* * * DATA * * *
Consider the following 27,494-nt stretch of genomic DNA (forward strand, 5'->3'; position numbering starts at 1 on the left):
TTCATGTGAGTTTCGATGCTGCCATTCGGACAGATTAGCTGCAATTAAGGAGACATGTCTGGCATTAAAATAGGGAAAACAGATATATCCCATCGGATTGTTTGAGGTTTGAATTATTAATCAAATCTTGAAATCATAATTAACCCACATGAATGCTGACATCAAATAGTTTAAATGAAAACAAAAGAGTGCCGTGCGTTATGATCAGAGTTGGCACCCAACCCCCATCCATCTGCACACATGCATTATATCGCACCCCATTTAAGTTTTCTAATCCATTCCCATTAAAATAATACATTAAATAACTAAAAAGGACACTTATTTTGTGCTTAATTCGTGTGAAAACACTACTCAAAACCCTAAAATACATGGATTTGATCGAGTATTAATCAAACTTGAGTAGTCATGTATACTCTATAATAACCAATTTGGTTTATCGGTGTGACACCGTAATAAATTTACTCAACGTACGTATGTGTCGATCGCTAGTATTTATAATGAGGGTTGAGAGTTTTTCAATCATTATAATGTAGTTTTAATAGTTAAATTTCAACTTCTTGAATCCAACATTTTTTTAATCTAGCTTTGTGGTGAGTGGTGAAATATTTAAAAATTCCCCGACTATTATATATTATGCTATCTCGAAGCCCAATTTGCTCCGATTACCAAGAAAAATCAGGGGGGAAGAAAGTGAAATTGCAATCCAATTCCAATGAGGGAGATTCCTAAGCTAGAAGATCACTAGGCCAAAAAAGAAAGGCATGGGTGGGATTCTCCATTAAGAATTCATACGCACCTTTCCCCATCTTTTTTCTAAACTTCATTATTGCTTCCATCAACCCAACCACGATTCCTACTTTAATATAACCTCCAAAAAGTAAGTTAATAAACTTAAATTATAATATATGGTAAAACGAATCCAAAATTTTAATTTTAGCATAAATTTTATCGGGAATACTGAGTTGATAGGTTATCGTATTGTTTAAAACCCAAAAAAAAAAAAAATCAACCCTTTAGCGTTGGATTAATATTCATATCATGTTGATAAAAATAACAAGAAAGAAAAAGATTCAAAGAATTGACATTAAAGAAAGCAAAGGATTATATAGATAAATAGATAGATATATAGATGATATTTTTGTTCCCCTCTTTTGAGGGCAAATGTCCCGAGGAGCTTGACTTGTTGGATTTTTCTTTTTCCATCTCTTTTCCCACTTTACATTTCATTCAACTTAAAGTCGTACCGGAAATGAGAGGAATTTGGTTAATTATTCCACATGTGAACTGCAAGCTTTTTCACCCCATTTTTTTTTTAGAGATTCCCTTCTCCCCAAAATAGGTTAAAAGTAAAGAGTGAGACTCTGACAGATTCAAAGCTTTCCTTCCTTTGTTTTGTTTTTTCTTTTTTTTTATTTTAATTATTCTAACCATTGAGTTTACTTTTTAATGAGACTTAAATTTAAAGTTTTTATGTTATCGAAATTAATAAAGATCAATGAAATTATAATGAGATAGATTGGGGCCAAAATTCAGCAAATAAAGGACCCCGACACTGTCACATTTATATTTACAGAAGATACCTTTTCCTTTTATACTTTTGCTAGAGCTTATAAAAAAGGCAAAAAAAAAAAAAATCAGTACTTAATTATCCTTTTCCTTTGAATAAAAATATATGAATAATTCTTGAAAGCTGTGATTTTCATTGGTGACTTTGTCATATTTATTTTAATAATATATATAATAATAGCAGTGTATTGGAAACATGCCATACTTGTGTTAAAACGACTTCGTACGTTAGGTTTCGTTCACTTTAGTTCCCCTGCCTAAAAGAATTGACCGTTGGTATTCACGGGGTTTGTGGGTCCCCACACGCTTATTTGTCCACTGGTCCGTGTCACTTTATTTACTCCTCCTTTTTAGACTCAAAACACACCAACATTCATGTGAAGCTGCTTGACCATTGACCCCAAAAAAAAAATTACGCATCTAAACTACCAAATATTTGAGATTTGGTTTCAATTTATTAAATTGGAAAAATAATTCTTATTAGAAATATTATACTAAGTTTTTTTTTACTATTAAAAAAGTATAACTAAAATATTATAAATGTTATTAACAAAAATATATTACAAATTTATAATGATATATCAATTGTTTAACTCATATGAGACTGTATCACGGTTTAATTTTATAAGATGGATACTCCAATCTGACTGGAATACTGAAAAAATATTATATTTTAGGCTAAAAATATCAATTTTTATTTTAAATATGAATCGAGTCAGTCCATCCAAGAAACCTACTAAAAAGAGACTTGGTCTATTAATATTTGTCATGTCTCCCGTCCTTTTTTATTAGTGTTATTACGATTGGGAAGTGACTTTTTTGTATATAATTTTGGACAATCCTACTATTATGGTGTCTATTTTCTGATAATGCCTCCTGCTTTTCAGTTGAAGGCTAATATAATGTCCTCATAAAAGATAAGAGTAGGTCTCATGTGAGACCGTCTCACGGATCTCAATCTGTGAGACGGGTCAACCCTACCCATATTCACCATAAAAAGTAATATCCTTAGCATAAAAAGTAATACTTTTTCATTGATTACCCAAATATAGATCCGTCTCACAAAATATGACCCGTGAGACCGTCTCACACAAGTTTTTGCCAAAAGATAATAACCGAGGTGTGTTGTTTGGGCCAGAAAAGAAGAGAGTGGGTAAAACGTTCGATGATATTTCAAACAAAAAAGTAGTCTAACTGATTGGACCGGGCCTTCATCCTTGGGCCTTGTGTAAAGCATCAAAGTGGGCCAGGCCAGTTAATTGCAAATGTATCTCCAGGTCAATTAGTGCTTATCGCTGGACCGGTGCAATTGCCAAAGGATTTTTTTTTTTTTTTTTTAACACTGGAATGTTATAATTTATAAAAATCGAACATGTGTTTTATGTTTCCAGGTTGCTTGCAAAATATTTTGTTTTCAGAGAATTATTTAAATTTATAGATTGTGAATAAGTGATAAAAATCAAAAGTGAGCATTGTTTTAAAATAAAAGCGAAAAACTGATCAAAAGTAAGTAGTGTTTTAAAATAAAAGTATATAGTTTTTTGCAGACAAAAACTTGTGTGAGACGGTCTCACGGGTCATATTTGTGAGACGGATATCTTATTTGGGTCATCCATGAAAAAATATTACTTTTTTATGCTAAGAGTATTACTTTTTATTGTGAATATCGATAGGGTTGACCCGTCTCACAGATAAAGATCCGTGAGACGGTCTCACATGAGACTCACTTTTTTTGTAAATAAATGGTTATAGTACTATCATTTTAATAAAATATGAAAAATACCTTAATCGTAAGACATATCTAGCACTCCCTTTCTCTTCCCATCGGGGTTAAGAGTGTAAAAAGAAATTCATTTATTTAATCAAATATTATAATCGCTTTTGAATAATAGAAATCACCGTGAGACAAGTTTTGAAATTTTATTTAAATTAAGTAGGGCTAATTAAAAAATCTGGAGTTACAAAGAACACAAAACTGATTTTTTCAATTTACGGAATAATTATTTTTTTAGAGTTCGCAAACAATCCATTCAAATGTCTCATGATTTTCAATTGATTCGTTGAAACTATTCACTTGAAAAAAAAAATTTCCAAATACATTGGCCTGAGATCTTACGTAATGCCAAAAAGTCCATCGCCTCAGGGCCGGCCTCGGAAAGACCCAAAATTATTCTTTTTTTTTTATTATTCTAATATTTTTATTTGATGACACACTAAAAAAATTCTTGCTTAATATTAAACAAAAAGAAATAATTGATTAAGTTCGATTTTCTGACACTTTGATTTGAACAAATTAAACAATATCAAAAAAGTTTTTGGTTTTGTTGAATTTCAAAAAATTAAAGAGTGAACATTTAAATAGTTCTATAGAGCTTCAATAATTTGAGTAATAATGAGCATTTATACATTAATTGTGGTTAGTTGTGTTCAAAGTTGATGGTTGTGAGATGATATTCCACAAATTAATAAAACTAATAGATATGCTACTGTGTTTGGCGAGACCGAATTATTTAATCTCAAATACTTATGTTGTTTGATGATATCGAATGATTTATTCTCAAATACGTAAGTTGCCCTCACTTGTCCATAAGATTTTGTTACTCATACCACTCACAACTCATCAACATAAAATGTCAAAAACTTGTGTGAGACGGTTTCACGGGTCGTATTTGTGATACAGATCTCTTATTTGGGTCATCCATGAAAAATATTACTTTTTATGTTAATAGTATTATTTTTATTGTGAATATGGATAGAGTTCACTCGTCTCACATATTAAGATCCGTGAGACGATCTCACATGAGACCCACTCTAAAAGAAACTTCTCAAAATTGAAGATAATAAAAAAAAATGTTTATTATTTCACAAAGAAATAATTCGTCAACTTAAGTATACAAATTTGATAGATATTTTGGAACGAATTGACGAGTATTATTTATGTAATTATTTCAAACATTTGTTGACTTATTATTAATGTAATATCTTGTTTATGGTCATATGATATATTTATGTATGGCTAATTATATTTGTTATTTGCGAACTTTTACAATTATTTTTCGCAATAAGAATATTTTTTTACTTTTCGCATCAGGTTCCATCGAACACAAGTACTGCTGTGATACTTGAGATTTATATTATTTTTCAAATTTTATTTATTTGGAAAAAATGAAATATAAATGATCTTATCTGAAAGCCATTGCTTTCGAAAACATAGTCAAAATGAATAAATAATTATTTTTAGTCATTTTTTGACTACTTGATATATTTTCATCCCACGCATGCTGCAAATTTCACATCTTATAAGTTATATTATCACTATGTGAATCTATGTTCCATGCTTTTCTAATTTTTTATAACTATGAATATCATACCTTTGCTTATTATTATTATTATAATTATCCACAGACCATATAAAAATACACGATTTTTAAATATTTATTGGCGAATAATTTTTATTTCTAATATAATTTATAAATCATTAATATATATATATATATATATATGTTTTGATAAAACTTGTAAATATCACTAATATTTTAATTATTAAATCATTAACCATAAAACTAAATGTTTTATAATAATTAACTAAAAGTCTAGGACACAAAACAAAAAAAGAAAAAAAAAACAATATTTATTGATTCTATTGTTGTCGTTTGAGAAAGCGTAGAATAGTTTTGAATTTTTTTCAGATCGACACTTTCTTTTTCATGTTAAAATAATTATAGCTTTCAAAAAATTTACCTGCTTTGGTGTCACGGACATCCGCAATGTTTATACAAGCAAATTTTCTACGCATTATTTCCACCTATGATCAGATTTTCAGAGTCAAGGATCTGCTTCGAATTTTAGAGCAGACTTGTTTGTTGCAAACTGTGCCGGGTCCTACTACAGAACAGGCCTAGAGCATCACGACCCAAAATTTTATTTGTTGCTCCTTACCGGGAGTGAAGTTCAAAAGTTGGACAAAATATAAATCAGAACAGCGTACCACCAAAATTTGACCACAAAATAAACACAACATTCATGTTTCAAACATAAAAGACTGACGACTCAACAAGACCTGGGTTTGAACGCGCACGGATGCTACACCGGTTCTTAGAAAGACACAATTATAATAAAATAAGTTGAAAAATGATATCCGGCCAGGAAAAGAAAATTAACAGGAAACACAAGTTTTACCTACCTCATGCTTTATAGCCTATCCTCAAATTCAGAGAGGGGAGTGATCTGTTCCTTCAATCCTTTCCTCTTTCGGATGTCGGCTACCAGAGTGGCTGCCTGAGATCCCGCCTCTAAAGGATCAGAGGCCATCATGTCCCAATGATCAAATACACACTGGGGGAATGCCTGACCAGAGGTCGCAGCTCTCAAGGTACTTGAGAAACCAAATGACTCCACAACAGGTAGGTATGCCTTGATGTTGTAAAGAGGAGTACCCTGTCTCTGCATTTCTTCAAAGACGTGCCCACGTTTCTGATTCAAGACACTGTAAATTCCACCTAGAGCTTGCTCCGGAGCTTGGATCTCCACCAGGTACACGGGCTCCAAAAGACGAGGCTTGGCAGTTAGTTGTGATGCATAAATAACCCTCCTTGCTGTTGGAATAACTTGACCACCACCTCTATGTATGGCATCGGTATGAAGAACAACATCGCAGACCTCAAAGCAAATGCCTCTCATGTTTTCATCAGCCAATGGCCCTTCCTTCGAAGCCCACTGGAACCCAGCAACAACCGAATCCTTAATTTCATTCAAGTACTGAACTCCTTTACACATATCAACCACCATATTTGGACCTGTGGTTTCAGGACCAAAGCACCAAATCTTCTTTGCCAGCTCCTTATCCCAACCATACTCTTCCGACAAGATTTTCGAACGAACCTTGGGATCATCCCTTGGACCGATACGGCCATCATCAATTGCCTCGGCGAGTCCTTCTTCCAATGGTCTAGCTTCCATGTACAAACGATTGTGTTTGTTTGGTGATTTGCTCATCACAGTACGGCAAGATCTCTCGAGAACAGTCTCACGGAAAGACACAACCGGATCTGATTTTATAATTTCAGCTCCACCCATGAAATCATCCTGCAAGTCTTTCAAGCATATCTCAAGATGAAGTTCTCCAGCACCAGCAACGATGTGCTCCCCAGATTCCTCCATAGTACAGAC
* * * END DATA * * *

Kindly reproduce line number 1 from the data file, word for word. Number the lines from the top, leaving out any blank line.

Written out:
Consider the following 27,494-nt stretch of genomic DNA (forward strand, 5'->3'; position numbering starts at 1 on the left):